Last edited by unregistered; 03-18-2008 at 10:52 PM.

  9. #9
    Join Date
    Nov 2007
    Location
    Sand Springs, OK
    Posts
    467

    Default Re: starting a vegetable garden

    Quote Originally Posted by unregistered View Post
    Have you looked into the benefits of planting french mari****s (thick patches) near and amongst your tomatoes and a thick section of Lovage very near by (for overall production boost from the entire garden)? Even when container planting it works wonders on strengthening and improving tomato plants and the crops they produce. A container of borage planted nearby is also very helpful when dealing with weak tomato production due to pest stresses.
    yes, plating mari****s or geraniums between your tomato plants will keep the bugs away from your tomatoes. I'm allergic to both so my husband won't use them but they do work.
    Debby in Oklahoma

  10. #10
    Join Date
    Dec 2007
    Location
    Tennessee
    Posts
    1,381

    Default Re: starting a vegetable garden

    The time to start a garden is in the fall, not in the spring, but my first garden(s) were all started in the spring. I encourage you to go ahead with the garden and enjoy it. Rodale publishing has many books on organic gardening and I would recommend that you go organic.

    First rule is, plant what you want to eat. But this fall, you need to do at least one of two things, collect leaves and/or plant a cover crop. For a new plot, I'd recommend both. Till some leaves in early fall and plant a cover crop of winter Rye and Harry Vetch.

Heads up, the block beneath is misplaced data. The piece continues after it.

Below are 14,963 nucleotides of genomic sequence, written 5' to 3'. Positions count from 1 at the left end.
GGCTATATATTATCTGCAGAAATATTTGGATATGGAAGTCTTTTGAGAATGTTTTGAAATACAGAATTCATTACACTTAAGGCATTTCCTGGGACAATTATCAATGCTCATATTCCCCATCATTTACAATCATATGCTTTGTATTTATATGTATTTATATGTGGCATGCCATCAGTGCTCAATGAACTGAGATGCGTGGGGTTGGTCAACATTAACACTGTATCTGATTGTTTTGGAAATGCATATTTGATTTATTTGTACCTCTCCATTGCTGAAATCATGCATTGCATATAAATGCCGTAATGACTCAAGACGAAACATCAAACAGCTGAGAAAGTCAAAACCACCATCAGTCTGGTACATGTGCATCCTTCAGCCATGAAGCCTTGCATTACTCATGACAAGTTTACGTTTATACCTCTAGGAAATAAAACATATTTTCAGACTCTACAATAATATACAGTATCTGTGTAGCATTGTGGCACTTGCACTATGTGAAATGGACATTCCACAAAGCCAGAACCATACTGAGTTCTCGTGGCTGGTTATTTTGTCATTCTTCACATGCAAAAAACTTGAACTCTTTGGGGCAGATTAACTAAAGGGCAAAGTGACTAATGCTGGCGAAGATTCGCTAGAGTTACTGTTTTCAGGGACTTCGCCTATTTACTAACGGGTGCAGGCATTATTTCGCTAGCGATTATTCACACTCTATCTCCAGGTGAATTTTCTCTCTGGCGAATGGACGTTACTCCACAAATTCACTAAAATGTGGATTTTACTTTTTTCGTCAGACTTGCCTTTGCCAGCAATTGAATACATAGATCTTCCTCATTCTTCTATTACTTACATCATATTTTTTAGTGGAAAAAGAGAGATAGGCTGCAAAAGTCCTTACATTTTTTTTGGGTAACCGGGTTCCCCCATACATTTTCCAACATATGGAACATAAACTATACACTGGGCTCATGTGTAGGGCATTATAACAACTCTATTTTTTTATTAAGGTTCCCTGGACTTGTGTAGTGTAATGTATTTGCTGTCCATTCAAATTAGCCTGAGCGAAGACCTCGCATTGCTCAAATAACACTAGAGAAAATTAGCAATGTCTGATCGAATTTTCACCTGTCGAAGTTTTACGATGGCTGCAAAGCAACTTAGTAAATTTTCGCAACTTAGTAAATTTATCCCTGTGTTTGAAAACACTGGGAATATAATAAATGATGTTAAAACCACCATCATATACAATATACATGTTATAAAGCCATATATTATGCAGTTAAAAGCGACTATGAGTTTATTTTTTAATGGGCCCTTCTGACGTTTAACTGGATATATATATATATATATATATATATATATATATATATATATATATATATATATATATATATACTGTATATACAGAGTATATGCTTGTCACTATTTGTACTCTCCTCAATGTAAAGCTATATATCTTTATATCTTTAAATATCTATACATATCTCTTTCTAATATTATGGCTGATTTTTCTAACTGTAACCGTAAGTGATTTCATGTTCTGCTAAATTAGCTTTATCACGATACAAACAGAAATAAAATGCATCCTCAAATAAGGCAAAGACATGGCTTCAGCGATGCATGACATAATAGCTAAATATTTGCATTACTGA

Next spring, till this in, plant and use the leaves (stored in plastic bags) as mulch. As for this year, you should be able to find wheat straw to use as a mulch. Wheat straw will breakdown over the summer and enrich the soil. Use as much as you can get.

    This year I'm trying something that I stumbled into last year. Last year, I had no time for a garden, but I managed to till a couple of rows through the winter rye and planted tomatoes, cucumbers and sugar snap peas. I dug a few hills in the rye for squash and watermelons. I left the rest of the rye grass. It grew tall and then turned ****en and fell over and made a wonderful mulch. The only weeds I had were where I tilled. This year, I'm not tilling, just planting in the rye. We'll see how that does.

    I'm also going to let some of the tomatoes run on the ground instead of caging them.